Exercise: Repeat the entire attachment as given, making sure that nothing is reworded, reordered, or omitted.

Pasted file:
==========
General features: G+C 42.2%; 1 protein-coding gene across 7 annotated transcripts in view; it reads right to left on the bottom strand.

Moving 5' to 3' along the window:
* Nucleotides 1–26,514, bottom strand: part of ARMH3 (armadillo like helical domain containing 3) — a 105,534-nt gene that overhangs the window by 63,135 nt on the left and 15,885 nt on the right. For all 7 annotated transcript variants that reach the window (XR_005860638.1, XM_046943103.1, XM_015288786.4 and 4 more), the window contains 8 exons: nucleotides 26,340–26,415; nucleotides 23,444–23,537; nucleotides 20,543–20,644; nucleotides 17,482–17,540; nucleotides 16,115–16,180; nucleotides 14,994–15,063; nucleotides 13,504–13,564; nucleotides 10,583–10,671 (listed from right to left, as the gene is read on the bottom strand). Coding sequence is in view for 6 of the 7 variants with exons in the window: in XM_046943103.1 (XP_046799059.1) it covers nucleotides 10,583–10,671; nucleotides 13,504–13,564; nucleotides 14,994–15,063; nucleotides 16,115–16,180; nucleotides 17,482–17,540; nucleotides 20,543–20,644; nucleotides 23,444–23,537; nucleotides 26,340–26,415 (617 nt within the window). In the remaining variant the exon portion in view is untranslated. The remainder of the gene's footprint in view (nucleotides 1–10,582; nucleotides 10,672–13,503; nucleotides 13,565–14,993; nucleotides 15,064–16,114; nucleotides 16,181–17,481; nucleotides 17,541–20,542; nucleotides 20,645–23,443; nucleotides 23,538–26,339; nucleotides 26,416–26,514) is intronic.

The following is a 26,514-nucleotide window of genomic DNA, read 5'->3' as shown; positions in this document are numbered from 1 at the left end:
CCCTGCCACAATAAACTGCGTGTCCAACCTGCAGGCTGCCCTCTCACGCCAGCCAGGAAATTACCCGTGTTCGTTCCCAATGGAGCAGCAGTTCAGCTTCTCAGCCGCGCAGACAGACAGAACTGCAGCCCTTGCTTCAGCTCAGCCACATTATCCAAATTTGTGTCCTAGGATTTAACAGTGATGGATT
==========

General features: G+C 42.2%; 1 protein-coding gene across 7 annotated transcripts in view; it reads right to left on the bottom strand.

Moving 5' to 3' along the window:
* Nucleotides 1–26,514, bottom strand: part of ARMH3 (armadillo like helical domain containing 3) — a 105,534-nt gene that overhangs the window by 63,135 nt on the left and 15,885 nt on the right. For all 7 annotated transcript variants that reach the window (XR_005860638.1, XM_046943103.1, XM_015288786.4 and 4 more), the window contains 8 exons: nucleotides 26,340–26,415; nucleotides 23,444–23,537; nucleotides 20,543–20,644; nucleotides 17,482–17,540; nucleotides 16,115–16,180; nucleotides 14,994–15,063; nucleotides 13,504–13,564; nucleotides 10,583–10,671 (listed from right to left, as the gene is read on the bottom strand). Coding sequence is in view for 6 of the 7 variants with exons in the window: in XM_046943103.1 (XP_046799059.1) it covers nucleotides 10,583–10,671; nucleotides 13,504–13,564; nucleotides 14,994–15,063; nucleotides 16,115–16,180; nucleotides 17,482–17,540; nucleotides 20,543–20,644; nucleotides 23,444–23,537; nucleotides 26,340–26,415 (617 nt within the window). In the remaining variant the exon portion in view is untranslated. The remainder of the gene's footprint in view (nucleotides 1–10,582; nucleotides 10,672–13,503; nucleotides 13,565–14,993; nucleotides 15,064–16,114; nucleotides 16,181–17,481; nucleotides 17,541–20,542; nucleotides 20,645–23,443; nucleotides 23,538–26,339; nucleotides 26,416–26,514) is intronic.

The following is a 26,514-nucleotide window of genomic DNA, read 5'->3' as shown; positions in this document are numbered from 1 at the left end:
CCCTGCCACAATAAACTGCGTGTCCAACCTGCAGGCTGCCCTCTCACGCCAGCCAGGAAATTACCCGTGTTCGTTCCCAATGGAGCAGCAGTTCAGCTTCTCAGCCGCGCAGACAGACAGAACTGCAGCCCTTGCTTCAGCTCAGCCACATTATCCAAATTTGTGTCCTAGGATTTAACAGTGATGGATT